Home News Featured News The Art of Adding Insult to Injury

The Art of Adding Insult to Injury




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By Augustine Low

Forgo the GST hike and Singaporeans could end up finding imported goods and holidays less affordable. This was the warning given by Chan Chun Sing at a Lunar New Year dinner.

The pain of having to contend with price hikes and tax hikes is bad enough. But politicians like Chan have the habit of making it worse by giving excuses and rationale which shows a disregard for Singaporeans’ common sense and intelligence.

Defending the GST hike, Chan Chun Sing somehow managed to turn it into something which simply had to be done, otherwise Singaporeans would lose their privilege to continue enjoying imported goods and cheaper holidays.

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How he got from GST hike to imported goods and cheaper holidays is a classic case of taking the argument to the extreme in order to convince Singaporeans that a GST hike is the only way out because the alternative is far worse.

To sum up Chan’s argument: without the GST hike, the government would have to draw from reserves and the world would surmise that Singapore has a weak fiscal policy. Forces at large would therefore collude to weaken and destabilise the Sing dollar, and after the Sing dollar comes under attack, Singaporeans’ savings and spending would be negatively impacted. The result: less money for imported goods and holidays.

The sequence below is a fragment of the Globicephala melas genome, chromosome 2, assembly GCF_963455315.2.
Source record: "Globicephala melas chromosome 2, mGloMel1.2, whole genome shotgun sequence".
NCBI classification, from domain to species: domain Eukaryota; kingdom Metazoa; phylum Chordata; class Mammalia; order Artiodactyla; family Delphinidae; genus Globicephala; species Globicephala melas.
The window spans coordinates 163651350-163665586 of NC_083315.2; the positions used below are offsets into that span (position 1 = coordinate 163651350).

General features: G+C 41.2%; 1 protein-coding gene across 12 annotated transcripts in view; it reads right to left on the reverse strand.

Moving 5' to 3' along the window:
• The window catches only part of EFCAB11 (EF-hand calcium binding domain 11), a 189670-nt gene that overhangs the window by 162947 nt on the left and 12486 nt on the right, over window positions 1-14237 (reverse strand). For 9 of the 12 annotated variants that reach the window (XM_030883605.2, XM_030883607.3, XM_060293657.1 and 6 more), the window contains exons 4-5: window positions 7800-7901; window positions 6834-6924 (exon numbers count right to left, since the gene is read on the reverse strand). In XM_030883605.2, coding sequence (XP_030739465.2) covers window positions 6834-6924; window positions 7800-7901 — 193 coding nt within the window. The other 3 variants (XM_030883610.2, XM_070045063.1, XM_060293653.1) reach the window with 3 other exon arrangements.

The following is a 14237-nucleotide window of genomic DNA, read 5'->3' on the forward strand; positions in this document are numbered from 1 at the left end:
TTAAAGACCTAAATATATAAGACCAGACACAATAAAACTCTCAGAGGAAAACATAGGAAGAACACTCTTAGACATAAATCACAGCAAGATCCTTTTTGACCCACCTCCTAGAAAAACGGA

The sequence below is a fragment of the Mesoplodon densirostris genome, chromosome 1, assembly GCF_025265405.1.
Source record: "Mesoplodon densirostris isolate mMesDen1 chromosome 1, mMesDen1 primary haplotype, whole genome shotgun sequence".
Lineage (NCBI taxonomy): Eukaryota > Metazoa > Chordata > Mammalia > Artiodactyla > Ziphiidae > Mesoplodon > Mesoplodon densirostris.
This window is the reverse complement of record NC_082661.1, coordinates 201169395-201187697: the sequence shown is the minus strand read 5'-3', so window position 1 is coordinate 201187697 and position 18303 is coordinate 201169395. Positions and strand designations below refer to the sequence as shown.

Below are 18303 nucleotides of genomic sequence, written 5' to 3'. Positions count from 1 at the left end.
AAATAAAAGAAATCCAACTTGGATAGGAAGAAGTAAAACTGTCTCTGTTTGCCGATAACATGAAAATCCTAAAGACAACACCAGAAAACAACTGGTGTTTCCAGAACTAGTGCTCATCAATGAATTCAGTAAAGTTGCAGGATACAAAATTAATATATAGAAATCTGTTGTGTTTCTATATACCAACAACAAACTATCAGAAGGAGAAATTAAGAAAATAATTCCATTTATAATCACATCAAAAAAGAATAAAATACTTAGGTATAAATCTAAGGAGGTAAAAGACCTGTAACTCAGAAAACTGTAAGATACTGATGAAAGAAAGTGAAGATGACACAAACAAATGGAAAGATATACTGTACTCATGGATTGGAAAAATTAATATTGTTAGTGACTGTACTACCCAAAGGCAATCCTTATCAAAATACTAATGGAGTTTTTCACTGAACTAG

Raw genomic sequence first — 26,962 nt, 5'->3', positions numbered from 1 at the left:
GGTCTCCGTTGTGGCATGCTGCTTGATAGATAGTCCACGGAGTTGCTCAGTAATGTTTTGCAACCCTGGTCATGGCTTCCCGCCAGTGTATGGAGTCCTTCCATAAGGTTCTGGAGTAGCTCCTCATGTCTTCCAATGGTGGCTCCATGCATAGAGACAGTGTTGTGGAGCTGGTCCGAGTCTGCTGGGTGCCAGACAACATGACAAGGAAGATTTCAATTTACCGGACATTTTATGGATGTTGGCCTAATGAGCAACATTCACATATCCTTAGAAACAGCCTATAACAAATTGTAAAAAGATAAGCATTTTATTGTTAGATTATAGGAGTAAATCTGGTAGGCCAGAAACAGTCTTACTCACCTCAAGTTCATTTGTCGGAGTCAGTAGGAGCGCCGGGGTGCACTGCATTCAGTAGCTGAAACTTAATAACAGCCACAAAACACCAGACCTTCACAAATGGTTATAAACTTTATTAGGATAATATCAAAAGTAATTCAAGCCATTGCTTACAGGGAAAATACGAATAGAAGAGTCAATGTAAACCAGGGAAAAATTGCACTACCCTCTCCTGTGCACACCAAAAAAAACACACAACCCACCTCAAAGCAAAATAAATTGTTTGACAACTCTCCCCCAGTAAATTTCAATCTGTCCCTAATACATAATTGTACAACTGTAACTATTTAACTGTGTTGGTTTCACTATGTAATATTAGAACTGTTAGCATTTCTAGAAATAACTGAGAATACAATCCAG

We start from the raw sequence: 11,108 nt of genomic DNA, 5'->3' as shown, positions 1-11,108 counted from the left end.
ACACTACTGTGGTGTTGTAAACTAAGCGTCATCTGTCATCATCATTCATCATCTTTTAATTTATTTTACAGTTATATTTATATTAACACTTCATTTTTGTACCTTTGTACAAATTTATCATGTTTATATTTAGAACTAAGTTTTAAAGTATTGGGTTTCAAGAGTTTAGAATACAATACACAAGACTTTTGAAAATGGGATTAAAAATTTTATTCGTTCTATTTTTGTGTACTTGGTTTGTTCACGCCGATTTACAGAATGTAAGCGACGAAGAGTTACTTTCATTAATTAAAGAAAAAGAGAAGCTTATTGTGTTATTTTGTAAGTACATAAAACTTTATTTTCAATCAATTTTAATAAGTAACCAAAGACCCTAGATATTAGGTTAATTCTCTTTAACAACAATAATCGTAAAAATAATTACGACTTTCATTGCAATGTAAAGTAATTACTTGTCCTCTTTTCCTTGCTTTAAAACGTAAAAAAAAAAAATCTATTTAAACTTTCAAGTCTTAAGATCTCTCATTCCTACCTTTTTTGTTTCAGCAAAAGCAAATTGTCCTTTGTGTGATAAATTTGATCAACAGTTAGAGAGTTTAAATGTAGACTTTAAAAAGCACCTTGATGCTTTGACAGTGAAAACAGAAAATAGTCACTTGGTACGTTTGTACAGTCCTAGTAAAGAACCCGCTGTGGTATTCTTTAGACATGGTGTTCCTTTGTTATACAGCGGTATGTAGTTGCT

Wow! And just like that, Singaporeans are supposed to buy into his argument that a GST hike is preferable to none?

Of course, Chan conveniently forgot to mention the most crucial part which would have killed off his rationale straightaway: Singapore’s reserves are already very high, far exceeding the reserve limit recommended by the International Monetary Fund for countries to keep in order to ward off currency attacks.

It’s the same tactic Chan used when it came to defending the steep water price hike last year. Chan said its was to “socialise our people to the challenges that we are facing on the water front” and that water is an existential issue.  We do not have the time and space to go into his argument on the existentialism of water. But right on cue, MPs also rose up in Parliament to rationalise that Singaporeans would treasure water more as a precious resource. In the words of MP Lee Bee Wah, the 30% water price hike “is just to bring up the awareness of the importance of water.”

It is better for them to just get on with it than to give Singaporeans lessons on how bitter medicine is supposed to be good for Singaporeans. Adding insult to injury only makes delayed pain like the GST hike more agonising than it should be.

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